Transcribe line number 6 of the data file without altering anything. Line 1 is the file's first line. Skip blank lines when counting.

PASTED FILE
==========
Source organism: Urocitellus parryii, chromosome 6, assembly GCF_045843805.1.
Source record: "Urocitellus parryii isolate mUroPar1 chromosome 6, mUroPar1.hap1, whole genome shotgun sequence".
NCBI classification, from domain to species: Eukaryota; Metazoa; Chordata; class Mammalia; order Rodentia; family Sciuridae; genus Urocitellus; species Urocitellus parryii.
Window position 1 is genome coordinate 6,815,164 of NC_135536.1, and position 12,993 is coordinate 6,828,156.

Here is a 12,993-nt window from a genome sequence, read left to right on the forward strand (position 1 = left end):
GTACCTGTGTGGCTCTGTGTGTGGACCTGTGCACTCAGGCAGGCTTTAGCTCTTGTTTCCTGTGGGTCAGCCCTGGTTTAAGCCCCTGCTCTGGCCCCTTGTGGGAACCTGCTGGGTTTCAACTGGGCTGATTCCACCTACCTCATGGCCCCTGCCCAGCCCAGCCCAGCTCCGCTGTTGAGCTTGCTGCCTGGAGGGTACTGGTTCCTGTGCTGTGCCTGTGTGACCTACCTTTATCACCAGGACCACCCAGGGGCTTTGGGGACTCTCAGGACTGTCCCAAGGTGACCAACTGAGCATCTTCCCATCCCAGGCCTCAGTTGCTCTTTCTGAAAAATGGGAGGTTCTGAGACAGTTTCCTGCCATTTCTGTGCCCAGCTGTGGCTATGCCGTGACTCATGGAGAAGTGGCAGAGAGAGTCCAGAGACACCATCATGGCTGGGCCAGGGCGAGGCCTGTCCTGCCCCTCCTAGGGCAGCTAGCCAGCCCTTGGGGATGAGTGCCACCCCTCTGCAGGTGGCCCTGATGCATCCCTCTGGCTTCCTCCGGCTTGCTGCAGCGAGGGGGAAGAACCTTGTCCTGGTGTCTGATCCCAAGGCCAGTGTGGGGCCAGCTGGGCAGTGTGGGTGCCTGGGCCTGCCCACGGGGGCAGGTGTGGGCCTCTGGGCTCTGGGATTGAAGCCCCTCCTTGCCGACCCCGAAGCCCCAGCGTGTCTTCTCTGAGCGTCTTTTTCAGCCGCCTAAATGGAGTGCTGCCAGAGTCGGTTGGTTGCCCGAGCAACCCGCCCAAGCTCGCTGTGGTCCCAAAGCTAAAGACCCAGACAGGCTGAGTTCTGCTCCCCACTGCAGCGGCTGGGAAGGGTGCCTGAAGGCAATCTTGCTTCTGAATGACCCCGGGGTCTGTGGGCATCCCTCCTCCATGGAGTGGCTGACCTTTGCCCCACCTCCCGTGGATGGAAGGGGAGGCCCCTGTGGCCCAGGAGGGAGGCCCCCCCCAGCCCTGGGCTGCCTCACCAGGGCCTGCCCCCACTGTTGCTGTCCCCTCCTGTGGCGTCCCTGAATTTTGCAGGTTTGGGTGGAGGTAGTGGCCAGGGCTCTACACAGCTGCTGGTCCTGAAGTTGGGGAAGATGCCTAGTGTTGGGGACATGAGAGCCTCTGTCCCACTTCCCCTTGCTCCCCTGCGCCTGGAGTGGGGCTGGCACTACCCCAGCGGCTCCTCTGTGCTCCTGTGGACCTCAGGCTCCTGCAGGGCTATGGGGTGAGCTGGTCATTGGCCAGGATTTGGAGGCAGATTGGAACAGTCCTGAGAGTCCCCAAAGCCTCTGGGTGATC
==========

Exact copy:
GTACCTGTGTGGCTCTGTGTGTGGACCTGTGCACTCAGGCAGGCTTTAGCTCTTGTTTCCTGTGGGTCAGCCCTGGTTTAAGCCCCTGCTCTGGCCCCTTGTGGGAACCTGCTGGGTTTCAACTGGGCTGATTCCACCTACCTCATGGCCCCTGCCCAGCCCAGCCCAGCTCCGCTGTTGAGCTTGCTGCCTGGAGGGTACTGGTTCCTGTGCTGTGCCTGTGTGACCTACCTTTATCACCAGGACCACCCAGGGGCTTTGGGGACTCTCAGGACTGTCCCAAGGTGACCAACTGAGCATCTTCCCATCCCAGGCCTCAGTTGCTCTTTCTGAAAAATGGGAGGTTCTGAGACAGTTTCCTGCCATTTCTGTGCCCAGCTGTGGCTATGCCGTGACTCATGGAGAAGTGGCAGAGAGAGTCCAGAGACACCATCATGGCTGGGCCAGGGCGAGGCCTGTCCTGCCCCTCCTAGGGCAGCTAGCCAGCCCTTGGGGATGAGTGCCACCCCTCTGCAGGTGGCCCTGATGCATCCCTCTGGCTTCCTCCGGCTTGCTGCAGCGAGGGGGAAGAACCTTGTCCTGGTGTCTGATCCCAAGGCCAGTGTGGGGCCAGCTGGGCAGTGTGGGTGCCTGGGCCTGCCCACGGGGGCAGGTGTGGGCCTCTGGGCTCTGGGATTGAAGCCCCTCCTTGCCGACCCCGAAGCCCCAGCGTGTCTTCTCTGAGCGTCTTTTTCAGCCGCCTAAATGGAGTGCTGCCAGAGTCGGTTGGTTGCCCGAGCAACCCGCCCAAGCTCGCTGTGGTCCCAAAGCTAAAGACCCAGACAGGCTGAGTTCTGCTCCCCACTGCAGCGGCTGGGAAGGGTGCCTGAAGGCAATCTTGCTTCTGAATGACCCCGGGGTCTGTGGGCATCCCTCCTCCATGGAGTGGCTGACCTTTGCCCCACCTCCCGTGGATGGAAGGGGAGGCCCCTGTGGCCCAGGAGGGAGGCCCCCCCCAGCCCTGGGCTGCCTCACCAGGGCCTGCCCCCACTGTTGCTGTCCCCTCCTGTGGCGTCCCTGAATTTTGCAGGTTTGGGTGGAGGTAGTGGCCAGGGCTCTACACAGCTGCTGGTCCTGAAGTTGGGGAAGATGCCTAGTGTTGGGGACATGAGAGCCTCTGTCCCACTTCCCCTTGCTCCCCTGCGCCTGGAGTGGGGCTGGCACTACCCCAGCGGCTCCTCTGTGCTCCTGTGGACCTCAGGCTCCTGCAGGGCTATGGGGTGAGCTGGTCATTGGCCAGGATTTGGAGGCAGATTGGAACAGTCCTGAGAGTCCCCAAAGCCTCTGGGTGATC